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Straight up

Barr Camp's a trip, but not too far away

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Barr Camp, the perfect spot to stop on your way up Barr trail to the summit of Pikes Peak. - CARSON BENNETT
  • Carson Bennett
  • Barr Camp, the perfect spot to stop on your way up Barr trail to the summit of Pikes Peak.

There is a place in the mountains, close to home for all of us in the Pikes Peak region, but secluded and far enough away to feel like a real getaway.

Barr Camp is only a few hours hike from Manitou Springs, offering an extended backcountry experience, a night in a cabin, camping beneath the stars, a midway point to the summit of Pikes Peak, or an afternoon picnic near a creek in the woods.

Barr Trail begins near the Cog Railway parking lot in Manitou Springs. The hike winds itself through strenuous switchbacks at first and then levels off for a long stroll to Barr Camp. It is 6.8 miles from the trailhead to the camp, with an elevation gain of 3,600 feet.

This is one of the most beautiful hikes in the Front Range, well worth the healthy burn in your lungs. The switchbacks at the beginning may give you pause, but keep putting one foot in front of the other, rest when you have a clear view of Colorado Springs, the eastern plains and Garden of the Gods through the ponderosa pine and scrub oak, and you will make it to the easier section of the trail before you know it.

Fred Barr, a Colorado miner originally from Arkansas, scouted the trail in 1918. He saved his money through the winter work months in order to spend time clearing trail in the summers. A renaissance man of his time, Barr believed that a person could have a much more intimate experience with nature by walking a trail rather than seeing it from a road or railway -- a minority opinion at the time, since the prevailing outdoor philosophy during the early 1900s advocated conquering nature, not discovering it.

But Barr was right. Anyone who has both driven up the Pikes Peak highway and hiked Barr Trail realizes that the highway is a convenient way to get to the top of America's Mountain, but walking the trail is much more fulfilling.

Barr finished scouting the trail on Christmas Eve in 1918 and spent the night alone at the summit of Pikes Peak. Three years later the trail was complete and he began construction of Barr Camp at 10,200 feet.

He built four cabins near a creek and aspen grove just below tree line between 1921 and 1924, called the cabins "chateaus" for marketing purposes and led burro-packing trips from the top of Mount Manitou to Barr Camp for the night, before summiting Pikes Peak in the early morning to avoid the all-too-familiar afternoon alpine thunderstorms.

Barr Camp is now a nonprofit organization under the authority of the U.S. Forest Service in the Pike National Forest. Tent spots are available for five to 10 bucks (suggested donation), or you can bring a sleeping bag and rent a bunk in the main cabin for $15 per night. My favorite camping spots are on the east side of the campground, far enough away from the main cabin that you feel as if you're out in the wilderness, and close enough for you to utilize the solar outhouse, large fire ring, horseshoe pit, volleyball net, filtered water and porch swings near the creek. (Tent spots are available on a first-come, first-served basis.)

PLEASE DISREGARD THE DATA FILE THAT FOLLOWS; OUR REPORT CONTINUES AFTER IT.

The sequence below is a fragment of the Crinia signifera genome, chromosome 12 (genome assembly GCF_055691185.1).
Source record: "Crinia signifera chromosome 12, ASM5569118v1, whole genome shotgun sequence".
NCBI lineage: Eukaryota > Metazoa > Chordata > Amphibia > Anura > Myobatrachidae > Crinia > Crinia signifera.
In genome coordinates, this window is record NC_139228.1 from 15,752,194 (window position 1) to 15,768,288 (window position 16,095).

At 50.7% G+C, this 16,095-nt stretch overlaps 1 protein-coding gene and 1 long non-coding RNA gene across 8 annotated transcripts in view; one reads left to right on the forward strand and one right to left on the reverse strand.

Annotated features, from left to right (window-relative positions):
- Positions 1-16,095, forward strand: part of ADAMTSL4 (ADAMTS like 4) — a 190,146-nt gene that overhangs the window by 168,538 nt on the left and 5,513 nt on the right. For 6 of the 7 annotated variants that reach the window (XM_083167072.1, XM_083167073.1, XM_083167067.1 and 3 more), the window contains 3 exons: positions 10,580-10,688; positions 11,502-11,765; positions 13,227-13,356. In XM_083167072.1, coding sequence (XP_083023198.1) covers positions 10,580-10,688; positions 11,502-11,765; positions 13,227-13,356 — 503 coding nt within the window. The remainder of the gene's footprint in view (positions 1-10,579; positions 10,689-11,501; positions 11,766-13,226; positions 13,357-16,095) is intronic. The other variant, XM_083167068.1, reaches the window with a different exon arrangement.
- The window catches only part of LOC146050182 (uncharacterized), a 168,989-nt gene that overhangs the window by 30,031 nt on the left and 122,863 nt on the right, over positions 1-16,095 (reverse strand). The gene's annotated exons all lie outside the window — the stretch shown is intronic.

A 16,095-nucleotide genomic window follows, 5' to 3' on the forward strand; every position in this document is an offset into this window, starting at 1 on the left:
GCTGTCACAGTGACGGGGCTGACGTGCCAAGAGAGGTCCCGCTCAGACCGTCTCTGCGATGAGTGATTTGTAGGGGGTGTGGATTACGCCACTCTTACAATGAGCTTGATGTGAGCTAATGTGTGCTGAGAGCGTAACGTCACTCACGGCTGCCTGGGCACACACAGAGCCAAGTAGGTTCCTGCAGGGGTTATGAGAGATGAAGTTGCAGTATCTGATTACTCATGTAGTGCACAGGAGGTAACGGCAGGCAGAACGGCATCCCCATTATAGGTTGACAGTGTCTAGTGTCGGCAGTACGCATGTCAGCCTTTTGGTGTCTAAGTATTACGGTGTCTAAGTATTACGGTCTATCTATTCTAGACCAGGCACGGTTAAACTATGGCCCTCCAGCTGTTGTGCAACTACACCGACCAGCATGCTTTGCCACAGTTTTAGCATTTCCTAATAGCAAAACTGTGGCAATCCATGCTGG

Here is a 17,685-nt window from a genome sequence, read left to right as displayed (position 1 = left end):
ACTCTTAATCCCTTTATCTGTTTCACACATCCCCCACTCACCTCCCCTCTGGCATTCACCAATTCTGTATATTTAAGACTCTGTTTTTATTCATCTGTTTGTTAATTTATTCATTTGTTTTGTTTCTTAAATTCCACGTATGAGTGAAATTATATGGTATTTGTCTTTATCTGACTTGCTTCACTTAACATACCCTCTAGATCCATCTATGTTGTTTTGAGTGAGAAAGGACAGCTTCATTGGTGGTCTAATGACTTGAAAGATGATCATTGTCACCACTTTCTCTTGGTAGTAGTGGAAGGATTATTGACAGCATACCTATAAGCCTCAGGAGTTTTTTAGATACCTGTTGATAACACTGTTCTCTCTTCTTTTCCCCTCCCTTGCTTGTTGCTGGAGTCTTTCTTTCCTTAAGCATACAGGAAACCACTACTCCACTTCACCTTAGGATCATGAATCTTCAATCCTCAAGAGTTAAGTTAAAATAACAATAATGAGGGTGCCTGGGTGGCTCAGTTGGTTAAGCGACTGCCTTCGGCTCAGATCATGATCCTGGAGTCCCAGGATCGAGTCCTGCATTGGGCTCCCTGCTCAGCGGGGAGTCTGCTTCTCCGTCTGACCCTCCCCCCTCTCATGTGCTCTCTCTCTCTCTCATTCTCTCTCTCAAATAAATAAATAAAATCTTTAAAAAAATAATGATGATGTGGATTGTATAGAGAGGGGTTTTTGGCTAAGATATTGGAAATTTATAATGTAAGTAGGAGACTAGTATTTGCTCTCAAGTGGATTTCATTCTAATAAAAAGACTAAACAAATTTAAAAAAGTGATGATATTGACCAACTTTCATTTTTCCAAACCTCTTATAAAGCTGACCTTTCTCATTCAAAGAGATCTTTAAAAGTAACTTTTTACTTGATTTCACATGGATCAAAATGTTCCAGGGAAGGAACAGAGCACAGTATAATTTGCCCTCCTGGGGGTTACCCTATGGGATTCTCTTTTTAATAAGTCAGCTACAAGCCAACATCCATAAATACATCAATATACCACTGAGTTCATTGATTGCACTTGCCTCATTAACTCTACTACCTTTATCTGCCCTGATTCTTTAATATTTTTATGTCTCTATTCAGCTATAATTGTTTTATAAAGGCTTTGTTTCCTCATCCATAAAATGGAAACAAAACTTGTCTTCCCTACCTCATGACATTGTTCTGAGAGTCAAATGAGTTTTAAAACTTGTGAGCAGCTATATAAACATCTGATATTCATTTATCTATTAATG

There are a few lean-to shelters that require reservations (also $15 a night), or if you have a group of friends who want to spend a cool early summer night exploring the aspen groves around Barr Camp in the moonlight, you can rent an entire cabin for $100. A cabin sleeps 10, and the only interruption to friendly camaraderie and a good night's sleep will be the wind in the treetops and the quiet gurgling creek.

At 6 p.m. sharp the dinner bell gathers trail-weary hikers to the main cabin for an all-you-can-eat spaghetti dinner. Seven dollars buys you one of the most satisfying meals you will ever have the privilege to consume. Everything tastes better in the woods. Breakfast in the morning is usually pancakes ($5).

The camp and the trail are still well maintained 82 years later, and nearly 20,000 people hike to Barr Camp every year. The main cabin is open year-round as a place for hikers and backpackers to stay overnight, an emergency medical center, and a place for the friendly caretakers to give out-of-towners or unthinking hikers useful advice, such as, "Hey, flatlander, your face is turning purple, you should go back down."

Even if you are just going up for the day, take rain gear, a fleece jacket, water and a first-aid kit, just in case. The Colorado backcountry is unpredictable, especially when the seasons are changing.

Plan a trip to Barr Camp this summer. It's a great place to sit back and enjoy the backcountry without being too far away from home.

-- Carson Bennett

capsule

Barr Camp and Barr Trail

For directions to the trailhead and parking lot, visit www.barrcamp.com

Reservations for lean-tos, the bunkhouse, or the upper cabin are required in advance and may be made online as well.

Payment in full by credit card is required to confirm reservations. There is a fee for cancellations.

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